The monks went back to the cells. After walking through the immense corridors of the cemetery cloister, each one returned to the cubiculum where he passed such a significant part of his earthly existence. The silence of the Grande Chartreuse reasserted its inalienable rights. While walking through the gallery of maps, where depictions of the Charterhouses from all over Europe decorated the walls, it was easy to see how far Saint Bruno’s Order had been able to spread so as to satisfy the thirst of so many religious who wanted to find heaven, far from the noises of the world.

While the earth is sleeping, or trying to forget, the nocturnal Divine Office is the burning heart of Carthusian life. On the first page of the antiphonary that Dom Dysmas had prepared before I arrived, I could read this notice: “Antiphonarium nocturnum, ad usum sacri ordinis cartusiensis.” It was quarter past midnight, and the monks were extinguishing the few vigil lights that were still lit in the church. Perfect darkness covered the whole sanctuary when the Carthusians intoned the first prayers. The night made it possible to observe more clearly than ever the glowing point of light marking the presence of the Blessed Sacrament. The sound of the wood in the old walnut stalls seemed to blend with the voices of the monks. The psalms followed one after the other to the slow rhythm of a Gregorian chant tone; those who regularly attend the Divine Office at Benedictine abbeys might regret the lack of purity in the style. But Night Prayer does not lend itself well to merely esthetic considerations. The liturgy unfolds in a half-light that seeks God. There are the voices of the Carthusians, and a perfect silence.

Toward half past two in the morning, the bells rang for the Angelus. The monks left the church one by one. Is the nocturnal Divine Office madness or a miracle? In all the Charterhouses in the world, night prepares for day, and day prepares for night. We must never forget the sweet, powerful statement of Saint Bruno in his letter to Raoul le Verd: “Here God gives his athletes, in return for the labor of the combat, the desired reward: a peace that the world does not know and joy in the Holy Spirit.”

The Prefect of the Congregation for Divine Worship and the Discipline of the Sacraments was profoundly touched by the two nocturnal services that marked his stay. He shares with Isaac the Syrian this beautiful thought from the Ascetical Homilies:

Prayer offered up at night possesses a great power, more than the prayer of the day-time. Therefore all the righteous prayed during the night, while combatting the heaviness of the body and the sweetness of sleep and repelling corporeal nature. . . . There is nothing that even Satan fears so much as prayer that is offered during the vigilance at night…. For this reason the devil smites them with violent warfare, in order to hinder them, if possible, from this work [as was the case with Anthony the Great, Blessed Paul, Arsenius, and other Desert Fathers]…. But those who have resisted his wicked stratagems even a little, who have tasted the gifts of God that are granted during vigil, and who have experienced in themselves the magnitude of God’s help that is always nigh to them, utterly disdain him and all his devices…. Which of the solitaries, though possessing all the virtues together, could neglect this work, and not be reckoned to be idle without it? For night vigil is the light of the thinking, and by it the understanding is exalted, the thought is collected, and the mind takes flight and gazes at spiritual things and by prayer it is rejuvenated and shines brilliantly.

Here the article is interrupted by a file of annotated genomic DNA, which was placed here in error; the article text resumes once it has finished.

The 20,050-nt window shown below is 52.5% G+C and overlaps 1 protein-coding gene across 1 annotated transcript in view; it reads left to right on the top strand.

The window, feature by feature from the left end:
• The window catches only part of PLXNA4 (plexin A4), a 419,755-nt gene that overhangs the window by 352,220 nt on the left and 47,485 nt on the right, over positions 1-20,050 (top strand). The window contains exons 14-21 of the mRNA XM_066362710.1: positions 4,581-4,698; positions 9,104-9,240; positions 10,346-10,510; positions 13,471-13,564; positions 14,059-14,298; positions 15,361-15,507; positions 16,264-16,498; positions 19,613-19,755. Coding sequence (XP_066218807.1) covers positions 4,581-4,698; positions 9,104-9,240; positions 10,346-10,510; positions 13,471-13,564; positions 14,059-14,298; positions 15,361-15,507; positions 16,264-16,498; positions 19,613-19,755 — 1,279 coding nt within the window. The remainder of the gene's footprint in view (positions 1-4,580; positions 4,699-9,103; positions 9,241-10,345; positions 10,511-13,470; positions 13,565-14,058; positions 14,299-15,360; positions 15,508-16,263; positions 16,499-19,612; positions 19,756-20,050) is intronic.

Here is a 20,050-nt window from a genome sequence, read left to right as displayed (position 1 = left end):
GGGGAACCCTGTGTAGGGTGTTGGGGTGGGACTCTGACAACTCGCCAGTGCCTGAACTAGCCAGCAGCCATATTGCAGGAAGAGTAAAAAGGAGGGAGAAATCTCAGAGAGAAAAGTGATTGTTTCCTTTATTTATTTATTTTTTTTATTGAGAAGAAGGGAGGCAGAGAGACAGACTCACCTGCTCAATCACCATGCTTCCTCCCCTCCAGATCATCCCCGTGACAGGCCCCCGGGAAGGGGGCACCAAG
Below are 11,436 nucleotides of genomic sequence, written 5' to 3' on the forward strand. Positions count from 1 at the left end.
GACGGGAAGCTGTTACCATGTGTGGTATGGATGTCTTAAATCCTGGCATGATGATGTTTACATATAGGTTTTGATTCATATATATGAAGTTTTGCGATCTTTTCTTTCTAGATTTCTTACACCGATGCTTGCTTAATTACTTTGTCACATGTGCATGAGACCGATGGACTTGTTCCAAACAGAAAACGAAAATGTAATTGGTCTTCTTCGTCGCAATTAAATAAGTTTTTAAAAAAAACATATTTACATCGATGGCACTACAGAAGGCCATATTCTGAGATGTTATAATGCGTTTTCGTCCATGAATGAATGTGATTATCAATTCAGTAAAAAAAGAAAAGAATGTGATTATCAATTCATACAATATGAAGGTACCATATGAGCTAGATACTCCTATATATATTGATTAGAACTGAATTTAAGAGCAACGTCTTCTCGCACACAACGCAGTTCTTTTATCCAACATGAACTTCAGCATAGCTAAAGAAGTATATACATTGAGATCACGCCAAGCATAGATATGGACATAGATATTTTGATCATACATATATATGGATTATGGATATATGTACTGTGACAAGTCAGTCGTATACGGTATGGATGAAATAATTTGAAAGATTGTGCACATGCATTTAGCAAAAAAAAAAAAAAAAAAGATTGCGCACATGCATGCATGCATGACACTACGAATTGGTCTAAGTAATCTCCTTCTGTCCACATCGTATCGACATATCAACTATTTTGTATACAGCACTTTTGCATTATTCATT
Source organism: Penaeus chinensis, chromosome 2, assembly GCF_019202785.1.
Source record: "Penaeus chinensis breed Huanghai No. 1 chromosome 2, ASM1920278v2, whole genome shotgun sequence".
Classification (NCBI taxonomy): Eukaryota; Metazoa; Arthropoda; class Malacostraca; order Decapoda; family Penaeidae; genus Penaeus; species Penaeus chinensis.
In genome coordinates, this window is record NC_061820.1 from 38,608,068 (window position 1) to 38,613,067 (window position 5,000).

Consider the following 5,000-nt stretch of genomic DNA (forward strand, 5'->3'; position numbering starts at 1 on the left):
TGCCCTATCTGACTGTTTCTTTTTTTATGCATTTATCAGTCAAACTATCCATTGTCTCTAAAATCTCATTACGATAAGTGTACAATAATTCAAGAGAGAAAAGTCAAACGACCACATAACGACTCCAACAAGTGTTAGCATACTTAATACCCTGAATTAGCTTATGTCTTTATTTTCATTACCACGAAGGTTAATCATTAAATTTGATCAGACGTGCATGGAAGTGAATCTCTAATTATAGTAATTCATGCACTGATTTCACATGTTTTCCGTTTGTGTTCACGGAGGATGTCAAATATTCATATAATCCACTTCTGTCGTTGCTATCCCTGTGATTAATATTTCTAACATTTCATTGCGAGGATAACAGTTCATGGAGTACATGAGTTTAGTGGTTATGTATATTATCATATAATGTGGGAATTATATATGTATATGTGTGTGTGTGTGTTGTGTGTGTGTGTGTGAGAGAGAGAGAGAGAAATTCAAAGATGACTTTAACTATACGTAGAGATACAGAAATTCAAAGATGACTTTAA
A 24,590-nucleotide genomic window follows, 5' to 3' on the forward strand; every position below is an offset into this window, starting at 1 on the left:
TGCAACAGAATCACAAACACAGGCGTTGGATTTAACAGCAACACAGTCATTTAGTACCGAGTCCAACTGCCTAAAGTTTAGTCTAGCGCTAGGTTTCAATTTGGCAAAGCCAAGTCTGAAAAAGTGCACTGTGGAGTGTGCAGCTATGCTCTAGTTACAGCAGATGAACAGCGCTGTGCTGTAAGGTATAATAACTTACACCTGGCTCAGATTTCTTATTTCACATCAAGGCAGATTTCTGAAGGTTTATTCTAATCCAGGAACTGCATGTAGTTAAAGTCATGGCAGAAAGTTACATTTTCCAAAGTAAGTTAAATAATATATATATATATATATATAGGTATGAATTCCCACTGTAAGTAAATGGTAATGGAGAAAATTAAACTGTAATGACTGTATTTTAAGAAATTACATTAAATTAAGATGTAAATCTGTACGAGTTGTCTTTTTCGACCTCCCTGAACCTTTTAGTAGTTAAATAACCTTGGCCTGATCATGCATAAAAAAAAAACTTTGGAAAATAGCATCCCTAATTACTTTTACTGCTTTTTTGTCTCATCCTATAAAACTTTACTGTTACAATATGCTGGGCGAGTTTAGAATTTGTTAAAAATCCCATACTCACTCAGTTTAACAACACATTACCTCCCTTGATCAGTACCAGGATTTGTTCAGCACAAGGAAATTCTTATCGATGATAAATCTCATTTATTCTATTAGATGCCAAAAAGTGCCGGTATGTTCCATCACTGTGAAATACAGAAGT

For the Cardinal, night warms a man’s heart. The one who keeps vigil at night goes out of himself, the better to find God. The silence of night is the most capable of crushing all the dictatorships of noise. When darkness descends upon the earth, the asceticism of silence can acquire more luminous dimensions. The words of the Psalmist are final: “In the night . . . I think of God, and I moan; I meditate, and my spirit faints. You keep my eyelids from closing; I am so troubled that I cannot speak. I consider the days of old, I remember the years long ago. I commune with my heart in the night; I meditate and search my spirit” (Ps 77:2–6).

Before we departed, the cardinal wanted to have a moment of recollection in the cemetery. We walked through the monastery, those long, magnificent galleries, like labyrinths carved out by prayer. The large cloister measures 709 feet from north to south, 75 feet from east to west, or a quadrilateral with a perimeter of 1,568 feet. The foundations of this Gothic complex go back to the twelfth century; since then, permanent silence has reigned. In the Carthusian deserts, the cemetery is located at the center of the cloister.

The graves bore no names, dates, or mementos. On the one side, there were stone crosses, for the generals of the Order, and on the other—wooden crosses for the Fathers and the lay Brothers. The Carthusians are buried in the ground without a coffin, without a tombstone; no distinctive mark recalls their individual lives. I asked Dom Dysmas de Lassus the location of the crosses of the monks who had been his contemporaries and whose deaths he had witnessed. Dom Dysmas no longer knew. “The gusts of wind and the mosses have already done their work”, he declared. He could find only the grave of Dom André Poisson, one of his predecessors, who died in April 2005. The former general died at night, alone, in his cell; he departed to join all the sons of Saint Bruno, and the vast troop of hermits, in heaven.

Since 1084, Carthusians have not wanted to leave any trace. God alone matters. Stat Crux dum volvitur orbis—the world turns and the Cross remains.

Before leaving, in the sunshine beneath an immaculate blue sky, the cardinal blessed the tombs.

A few moments later, we left the Grande Chartreuse. The Benedictine monk who had come to pick us up declared: “You are leaving paradise …”